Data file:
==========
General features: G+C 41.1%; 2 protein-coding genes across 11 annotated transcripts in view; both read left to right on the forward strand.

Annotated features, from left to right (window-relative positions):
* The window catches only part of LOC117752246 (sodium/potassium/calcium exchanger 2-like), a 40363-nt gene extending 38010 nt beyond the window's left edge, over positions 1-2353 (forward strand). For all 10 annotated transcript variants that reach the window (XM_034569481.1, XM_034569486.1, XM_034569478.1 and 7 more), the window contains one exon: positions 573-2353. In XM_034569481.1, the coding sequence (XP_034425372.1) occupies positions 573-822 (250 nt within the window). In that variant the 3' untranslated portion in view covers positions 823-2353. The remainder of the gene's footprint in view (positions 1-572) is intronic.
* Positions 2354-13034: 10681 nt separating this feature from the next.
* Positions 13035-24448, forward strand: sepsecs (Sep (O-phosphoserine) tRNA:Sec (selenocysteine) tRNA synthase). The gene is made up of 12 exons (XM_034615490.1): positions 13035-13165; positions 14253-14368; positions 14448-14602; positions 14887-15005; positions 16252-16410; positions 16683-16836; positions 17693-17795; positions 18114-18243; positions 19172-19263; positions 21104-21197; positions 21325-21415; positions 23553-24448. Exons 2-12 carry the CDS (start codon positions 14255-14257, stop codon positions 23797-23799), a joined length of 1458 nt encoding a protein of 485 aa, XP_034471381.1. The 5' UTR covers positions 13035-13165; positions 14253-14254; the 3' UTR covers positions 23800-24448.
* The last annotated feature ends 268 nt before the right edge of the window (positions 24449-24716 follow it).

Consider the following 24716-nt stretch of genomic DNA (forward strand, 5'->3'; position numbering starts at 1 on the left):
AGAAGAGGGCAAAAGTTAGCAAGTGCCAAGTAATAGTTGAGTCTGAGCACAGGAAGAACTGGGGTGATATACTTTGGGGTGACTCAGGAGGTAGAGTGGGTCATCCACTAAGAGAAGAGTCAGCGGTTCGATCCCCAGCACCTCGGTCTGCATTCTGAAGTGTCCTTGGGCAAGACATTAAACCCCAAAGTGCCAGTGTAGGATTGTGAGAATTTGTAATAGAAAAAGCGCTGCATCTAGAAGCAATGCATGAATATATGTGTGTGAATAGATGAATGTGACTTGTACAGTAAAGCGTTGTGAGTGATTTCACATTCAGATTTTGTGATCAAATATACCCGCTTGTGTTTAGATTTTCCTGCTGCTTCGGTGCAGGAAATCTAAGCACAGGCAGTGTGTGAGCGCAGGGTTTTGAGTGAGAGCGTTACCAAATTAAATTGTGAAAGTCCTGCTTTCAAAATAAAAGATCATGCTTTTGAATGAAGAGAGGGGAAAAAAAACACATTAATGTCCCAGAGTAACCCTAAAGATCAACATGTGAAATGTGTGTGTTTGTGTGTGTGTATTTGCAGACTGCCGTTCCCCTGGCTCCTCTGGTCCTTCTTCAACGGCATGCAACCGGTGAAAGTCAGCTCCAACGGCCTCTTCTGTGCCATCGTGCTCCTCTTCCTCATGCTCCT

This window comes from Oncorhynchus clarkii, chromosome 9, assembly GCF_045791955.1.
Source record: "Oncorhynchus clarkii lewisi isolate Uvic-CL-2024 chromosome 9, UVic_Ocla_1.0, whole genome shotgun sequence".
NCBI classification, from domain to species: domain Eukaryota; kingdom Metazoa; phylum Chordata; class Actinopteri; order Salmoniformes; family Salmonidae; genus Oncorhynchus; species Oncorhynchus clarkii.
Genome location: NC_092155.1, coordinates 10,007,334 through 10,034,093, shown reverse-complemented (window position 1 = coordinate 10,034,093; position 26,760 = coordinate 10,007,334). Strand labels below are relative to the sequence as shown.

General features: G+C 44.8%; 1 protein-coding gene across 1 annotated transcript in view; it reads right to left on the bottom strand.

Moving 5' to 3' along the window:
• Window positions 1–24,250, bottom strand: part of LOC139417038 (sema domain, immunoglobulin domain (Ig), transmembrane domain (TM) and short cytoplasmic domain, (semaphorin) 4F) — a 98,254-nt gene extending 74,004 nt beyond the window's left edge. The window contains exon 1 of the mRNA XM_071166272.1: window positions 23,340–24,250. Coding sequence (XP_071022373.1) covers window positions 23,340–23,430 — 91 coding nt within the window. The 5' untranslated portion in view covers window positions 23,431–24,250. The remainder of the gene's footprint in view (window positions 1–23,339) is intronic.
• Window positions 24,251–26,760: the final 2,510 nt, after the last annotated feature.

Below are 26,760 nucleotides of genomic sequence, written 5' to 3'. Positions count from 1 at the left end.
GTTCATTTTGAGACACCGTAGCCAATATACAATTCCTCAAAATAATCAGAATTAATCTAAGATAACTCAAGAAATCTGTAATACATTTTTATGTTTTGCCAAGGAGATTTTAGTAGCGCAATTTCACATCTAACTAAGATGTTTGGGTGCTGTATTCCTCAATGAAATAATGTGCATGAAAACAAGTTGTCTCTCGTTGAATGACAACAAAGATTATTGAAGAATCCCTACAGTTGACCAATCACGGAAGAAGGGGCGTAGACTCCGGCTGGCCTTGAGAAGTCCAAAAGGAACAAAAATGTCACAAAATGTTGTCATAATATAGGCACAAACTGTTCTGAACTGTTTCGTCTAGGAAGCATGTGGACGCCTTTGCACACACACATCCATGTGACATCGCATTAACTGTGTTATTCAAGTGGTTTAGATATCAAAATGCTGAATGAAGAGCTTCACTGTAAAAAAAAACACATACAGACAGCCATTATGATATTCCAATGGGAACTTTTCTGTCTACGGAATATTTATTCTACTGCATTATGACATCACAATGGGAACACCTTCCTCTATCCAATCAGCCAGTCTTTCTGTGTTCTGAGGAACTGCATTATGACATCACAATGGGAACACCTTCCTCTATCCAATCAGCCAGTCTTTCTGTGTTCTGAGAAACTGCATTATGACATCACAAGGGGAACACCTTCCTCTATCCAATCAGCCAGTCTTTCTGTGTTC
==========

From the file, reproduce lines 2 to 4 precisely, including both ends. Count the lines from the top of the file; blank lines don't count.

Annotated features, from left to right (window-relative positions):
* The window catches only part of LOC117752246 (sodium/potassium/calcium exchanger 2-like), a 40363-nt gene extending 38010 nt beyond the window's left edge, over positions 1-2353 (forward strand). For all 10 annotated transcript variants that reach the window (XM_034569481.1, XM_034569486.1, XM_034569478.1 and 7 more), the window contains one exon: positions 573-2353. In XM_034569481.1, the coding sequence (XP_034425372.1) occupies positions 573-822 (250 nt within the window). In that variant the 3' untranslated portion in view covers positions 823-2353. The remainder of the gene's footprint in view (positions 1-572) is intronic.
* Positions 2354-13034: 10681 nt separating this feature from the next.